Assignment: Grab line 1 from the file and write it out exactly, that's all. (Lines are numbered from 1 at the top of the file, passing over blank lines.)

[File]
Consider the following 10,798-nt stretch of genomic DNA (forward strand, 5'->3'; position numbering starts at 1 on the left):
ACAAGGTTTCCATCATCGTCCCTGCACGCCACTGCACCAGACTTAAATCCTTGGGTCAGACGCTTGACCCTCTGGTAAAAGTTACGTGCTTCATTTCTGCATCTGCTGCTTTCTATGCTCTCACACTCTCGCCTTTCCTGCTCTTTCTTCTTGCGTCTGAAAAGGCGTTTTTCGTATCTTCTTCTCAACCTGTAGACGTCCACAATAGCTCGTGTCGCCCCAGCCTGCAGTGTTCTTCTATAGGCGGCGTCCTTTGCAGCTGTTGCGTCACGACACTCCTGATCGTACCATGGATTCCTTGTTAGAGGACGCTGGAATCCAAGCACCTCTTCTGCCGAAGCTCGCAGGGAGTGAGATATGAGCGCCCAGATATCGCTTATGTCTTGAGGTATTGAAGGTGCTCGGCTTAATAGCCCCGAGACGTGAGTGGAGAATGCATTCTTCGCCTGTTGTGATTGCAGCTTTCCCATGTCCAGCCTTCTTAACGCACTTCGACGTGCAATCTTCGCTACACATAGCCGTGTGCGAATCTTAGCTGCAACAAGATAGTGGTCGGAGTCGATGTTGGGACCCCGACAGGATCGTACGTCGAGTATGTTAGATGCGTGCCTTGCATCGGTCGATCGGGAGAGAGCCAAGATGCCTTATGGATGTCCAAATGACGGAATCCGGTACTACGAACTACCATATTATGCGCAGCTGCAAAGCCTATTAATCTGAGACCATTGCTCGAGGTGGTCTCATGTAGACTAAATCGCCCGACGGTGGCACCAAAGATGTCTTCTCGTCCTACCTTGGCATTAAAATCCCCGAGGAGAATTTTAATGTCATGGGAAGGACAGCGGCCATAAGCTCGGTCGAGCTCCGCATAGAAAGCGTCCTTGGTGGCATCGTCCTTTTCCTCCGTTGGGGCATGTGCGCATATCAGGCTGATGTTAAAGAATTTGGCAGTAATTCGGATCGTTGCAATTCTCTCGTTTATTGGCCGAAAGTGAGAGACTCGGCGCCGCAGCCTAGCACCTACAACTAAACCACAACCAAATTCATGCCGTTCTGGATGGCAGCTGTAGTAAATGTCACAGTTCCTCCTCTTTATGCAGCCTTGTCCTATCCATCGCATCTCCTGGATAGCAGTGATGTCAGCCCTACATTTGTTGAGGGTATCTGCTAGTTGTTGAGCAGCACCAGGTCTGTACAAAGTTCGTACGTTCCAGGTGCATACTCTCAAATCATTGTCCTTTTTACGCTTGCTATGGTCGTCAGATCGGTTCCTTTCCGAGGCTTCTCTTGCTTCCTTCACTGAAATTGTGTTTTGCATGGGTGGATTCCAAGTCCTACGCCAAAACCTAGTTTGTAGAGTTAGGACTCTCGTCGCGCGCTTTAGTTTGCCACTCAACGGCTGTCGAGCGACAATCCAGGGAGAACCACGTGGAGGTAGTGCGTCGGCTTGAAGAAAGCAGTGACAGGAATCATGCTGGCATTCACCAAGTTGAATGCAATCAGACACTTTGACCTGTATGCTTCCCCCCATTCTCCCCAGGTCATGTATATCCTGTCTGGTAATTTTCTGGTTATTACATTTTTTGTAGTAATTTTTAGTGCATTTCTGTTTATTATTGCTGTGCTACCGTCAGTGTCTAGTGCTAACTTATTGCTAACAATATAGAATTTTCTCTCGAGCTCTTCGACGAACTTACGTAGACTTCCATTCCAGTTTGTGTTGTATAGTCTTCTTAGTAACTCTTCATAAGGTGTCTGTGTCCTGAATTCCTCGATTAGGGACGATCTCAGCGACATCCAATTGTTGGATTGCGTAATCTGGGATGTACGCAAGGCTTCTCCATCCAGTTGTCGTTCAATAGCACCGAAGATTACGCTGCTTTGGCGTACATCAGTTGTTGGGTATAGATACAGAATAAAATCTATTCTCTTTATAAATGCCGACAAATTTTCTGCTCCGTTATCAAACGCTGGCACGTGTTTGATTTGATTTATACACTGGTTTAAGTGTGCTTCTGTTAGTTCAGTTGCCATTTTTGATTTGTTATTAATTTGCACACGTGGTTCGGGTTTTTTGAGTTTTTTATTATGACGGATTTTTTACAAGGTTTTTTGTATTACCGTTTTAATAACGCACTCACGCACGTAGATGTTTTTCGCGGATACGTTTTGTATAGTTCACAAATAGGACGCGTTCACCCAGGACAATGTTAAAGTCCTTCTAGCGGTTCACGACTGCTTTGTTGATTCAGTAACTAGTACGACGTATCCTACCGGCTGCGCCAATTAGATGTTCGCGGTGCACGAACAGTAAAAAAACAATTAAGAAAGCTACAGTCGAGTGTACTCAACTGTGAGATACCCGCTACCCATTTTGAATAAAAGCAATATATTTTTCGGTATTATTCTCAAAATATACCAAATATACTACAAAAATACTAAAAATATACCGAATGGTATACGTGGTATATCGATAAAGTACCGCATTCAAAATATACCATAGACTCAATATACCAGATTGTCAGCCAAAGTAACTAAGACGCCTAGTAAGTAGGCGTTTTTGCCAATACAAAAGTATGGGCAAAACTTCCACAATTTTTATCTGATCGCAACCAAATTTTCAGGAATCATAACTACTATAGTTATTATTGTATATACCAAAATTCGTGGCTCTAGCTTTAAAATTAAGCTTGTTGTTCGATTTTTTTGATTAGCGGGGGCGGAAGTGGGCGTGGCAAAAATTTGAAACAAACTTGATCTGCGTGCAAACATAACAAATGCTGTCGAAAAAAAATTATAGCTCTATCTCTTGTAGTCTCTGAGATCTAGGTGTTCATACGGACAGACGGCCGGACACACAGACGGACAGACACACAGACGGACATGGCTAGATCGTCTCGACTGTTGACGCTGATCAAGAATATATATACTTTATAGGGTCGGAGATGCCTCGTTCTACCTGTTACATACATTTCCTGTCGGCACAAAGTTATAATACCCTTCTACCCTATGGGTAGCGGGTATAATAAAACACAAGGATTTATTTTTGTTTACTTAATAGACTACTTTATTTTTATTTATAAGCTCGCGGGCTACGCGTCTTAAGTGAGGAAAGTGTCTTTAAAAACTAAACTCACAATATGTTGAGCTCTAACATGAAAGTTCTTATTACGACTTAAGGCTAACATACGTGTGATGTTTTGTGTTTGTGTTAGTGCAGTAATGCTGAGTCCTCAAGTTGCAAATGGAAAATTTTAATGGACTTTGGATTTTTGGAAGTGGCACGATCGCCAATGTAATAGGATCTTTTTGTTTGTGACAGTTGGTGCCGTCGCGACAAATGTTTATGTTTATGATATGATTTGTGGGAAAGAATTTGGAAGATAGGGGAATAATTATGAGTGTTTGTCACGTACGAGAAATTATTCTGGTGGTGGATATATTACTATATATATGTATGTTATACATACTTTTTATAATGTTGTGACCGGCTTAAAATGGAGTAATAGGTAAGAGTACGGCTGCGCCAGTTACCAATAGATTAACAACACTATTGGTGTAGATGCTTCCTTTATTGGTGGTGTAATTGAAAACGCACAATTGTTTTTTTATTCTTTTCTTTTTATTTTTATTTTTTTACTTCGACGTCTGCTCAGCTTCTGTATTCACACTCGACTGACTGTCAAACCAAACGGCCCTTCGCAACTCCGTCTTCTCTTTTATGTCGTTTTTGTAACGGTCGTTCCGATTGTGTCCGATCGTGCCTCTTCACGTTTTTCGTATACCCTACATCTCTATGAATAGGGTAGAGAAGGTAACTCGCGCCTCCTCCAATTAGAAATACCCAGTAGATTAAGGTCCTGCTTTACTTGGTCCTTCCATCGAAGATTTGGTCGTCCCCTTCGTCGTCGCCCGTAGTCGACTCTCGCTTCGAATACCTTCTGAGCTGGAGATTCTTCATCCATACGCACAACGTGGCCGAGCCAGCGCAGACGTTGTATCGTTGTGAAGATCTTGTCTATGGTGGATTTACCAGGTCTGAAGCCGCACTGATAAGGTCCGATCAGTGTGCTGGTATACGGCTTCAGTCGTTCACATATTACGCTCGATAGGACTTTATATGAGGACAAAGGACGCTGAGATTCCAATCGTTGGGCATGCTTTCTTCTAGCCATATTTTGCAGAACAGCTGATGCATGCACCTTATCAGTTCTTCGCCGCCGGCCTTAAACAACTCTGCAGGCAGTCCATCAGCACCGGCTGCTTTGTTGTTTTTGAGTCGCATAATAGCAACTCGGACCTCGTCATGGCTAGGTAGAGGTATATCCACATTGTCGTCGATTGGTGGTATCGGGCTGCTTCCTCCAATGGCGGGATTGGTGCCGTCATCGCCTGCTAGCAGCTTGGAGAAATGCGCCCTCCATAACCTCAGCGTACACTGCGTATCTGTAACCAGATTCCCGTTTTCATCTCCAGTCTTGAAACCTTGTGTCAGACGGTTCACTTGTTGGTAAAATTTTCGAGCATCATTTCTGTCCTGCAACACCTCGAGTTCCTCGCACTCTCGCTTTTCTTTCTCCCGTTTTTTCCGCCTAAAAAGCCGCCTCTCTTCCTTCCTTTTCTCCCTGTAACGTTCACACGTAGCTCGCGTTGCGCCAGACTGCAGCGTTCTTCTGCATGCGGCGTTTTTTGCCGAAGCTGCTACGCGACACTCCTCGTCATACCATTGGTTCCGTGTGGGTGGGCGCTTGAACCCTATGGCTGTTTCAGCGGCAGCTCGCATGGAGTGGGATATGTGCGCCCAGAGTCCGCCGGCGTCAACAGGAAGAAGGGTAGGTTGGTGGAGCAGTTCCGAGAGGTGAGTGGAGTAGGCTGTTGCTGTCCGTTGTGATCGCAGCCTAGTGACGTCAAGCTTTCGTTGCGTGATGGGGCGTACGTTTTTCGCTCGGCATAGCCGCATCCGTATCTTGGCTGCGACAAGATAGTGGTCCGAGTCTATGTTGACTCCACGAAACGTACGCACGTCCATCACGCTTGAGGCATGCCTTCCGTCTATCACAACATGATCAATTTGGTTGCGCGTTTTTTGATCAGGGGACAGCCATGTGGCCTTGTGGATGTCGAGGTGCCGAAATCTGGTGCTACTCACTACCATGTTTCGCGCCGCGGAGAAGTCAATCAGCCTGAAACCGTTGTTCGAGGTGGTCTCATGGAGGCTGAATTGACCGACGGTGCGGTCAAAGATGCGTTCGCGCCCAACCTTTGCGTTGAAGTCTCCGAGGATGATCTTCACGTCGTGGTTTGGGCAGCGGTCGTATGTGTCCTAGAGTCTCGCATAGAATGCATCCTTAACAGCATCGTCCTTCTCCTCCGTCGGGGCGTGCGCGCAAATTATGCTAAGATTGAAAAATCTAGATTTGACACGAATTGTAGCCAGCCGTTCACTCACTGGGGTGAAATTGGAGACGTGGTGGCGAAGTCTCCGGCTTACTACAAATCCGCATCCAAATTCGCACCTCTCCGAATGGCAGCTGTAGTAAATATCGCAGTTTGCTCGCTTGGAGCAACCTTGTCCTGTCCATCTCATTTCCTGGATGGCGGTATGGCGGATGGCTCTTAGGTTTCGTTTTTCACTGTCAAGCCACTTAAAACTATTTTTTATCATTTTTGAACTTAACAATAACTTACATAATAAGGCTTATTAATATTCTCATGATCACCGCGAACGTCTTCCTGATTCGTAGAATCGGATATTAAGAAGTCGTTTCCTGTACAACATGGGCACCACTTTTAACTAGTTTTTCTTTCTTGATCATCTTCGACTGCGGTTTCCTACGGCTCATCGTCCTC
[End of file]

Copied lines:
Consider the following 10,798-nt stretch of genomic DNA (forward strand, 5'->3'; position numbering starts at 1 on the left):